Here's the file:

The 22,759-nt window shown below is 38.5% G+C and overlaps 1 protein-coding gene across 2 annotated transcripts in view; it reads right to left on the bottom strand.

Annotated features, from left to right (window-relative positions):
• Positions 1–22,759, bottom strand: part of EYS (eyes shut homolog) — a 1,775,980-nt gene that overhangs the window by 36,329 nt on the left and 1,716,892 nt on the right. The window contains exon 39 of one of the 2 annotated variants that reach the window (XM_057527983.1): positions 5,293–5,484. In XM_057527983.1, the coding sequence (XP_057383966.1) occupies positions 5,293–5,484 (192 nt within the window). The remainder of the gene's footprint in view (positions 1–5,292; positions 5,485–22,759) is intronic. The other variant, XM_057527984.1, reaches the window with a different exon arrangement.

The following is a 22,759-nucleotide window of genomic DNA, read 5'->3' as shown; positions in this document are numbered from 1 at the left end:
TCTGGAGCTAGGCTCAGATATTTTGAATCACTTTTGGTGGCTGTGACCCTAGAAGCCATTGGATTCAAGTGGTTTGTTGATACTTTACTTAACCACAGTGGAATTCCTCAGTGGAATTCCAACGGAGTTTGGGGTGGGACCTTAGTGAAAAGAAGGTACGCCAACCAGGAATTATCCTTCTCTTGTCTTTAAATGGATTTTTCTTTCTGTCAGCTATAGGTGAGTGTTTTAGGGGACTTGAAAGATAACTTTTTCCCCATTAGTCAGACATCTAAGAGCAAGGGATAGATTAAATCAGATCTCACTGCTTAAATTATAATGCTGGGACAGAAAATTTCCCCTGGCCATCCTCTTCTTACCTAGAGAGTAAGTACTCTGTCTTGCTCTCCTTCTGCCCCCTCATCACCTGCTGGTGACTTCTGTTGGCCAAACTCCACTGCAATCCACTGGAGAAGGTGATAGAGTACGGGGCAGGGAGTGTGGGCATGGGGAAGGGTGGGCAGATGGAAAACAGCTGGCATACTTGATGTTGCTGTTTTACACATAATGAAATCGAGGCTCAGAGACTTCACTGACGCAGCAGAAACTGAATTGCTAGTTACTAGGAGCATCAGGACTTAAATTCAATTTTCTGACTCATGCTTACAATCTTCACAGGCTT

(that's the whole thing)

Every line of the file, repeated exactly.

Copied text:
The 22,759-nt window shown below is 38.5% G+C and overlaps 1 protein-coding gene across 2 annotated transcripts in view; it reads right to left on the bottom strand.

Annotated features, from left to right (window-relative positions):
• Positions 1–22,759, bottom strand: part of EYS (eyes shut homolog) — a 1,775,980-nt gene that overhangs the window by 36,329 nt on the left and 1,716,892 nt on the right. The window contains exon 39 of one of the 2 annotated variants that reach the window (XM_057527983.1): positions 5,293–5,484. In XM_057527983.1, the coding sequence (XP_057383966.1) occupies positions 5,293–5,484 (192 nt within the window). The remainder of the gene's footprint in view (positions 1–5,292; positions 5,485–22,759) is intronic. The other variant, XM_057527984.1, reaches the window with a different exon arrangement.

The following is a 22,759-nucleotide window of genomic DNA, read 5'->3' as shown; positions in this document are numbered from 1 at the left end:
TCTGGAGCTAGGCTCAGATATTTTGAATCACTTTTGGTGGCTGTGACCCTAGAAGCCATTGGATTCAAGTGGTTTGTTGATACTTTACTTAACCACAGTGGAATTCCTCAGTGGAATTCCAACGGAGTTTGGGGTGGGACCTTAGTGAAAAGAAGGTACGCCAACCAGGAATTATCCTTCTCTTGTCTTTAAATGGATTTTTCTTTCTGTCAGCTATAGGTGAGTGTTTTAGGGGACTTGAAAGATAACTTTTTCCCCATTAGTCAGACATCTAAGAGCAAGGGATAGATTAAATCAGATCTCACTGCTTAAATTATAATGCTGGGACAGAAAATTTCCCCTGGCCATCCTCTTCTTACCTAGAGAGTAAGTACTCTGTCTTGCTCTCCTTCTGCCCCCTCATCACCTGCTGGTGACTTCTGTTGGCCAAACTCCACTGCAATCCACTGGAGAAGGTGATAGAGTACGGGGCAGGGAGTGTGGGCATGGGGAAGGGTGGGCAGATGGAAAACAGCTGGCATACTTGATGTTGCTGTTTTACACATAATGAAATCGAGGCTCAGAGACTTCACTGACGCAGCAGAAACTGAATTGCTAGTTACTAGGAGCATCAGGACTTAAATTCAATTTTCTGACTCATGCTTACAATCTTCACAGGCTT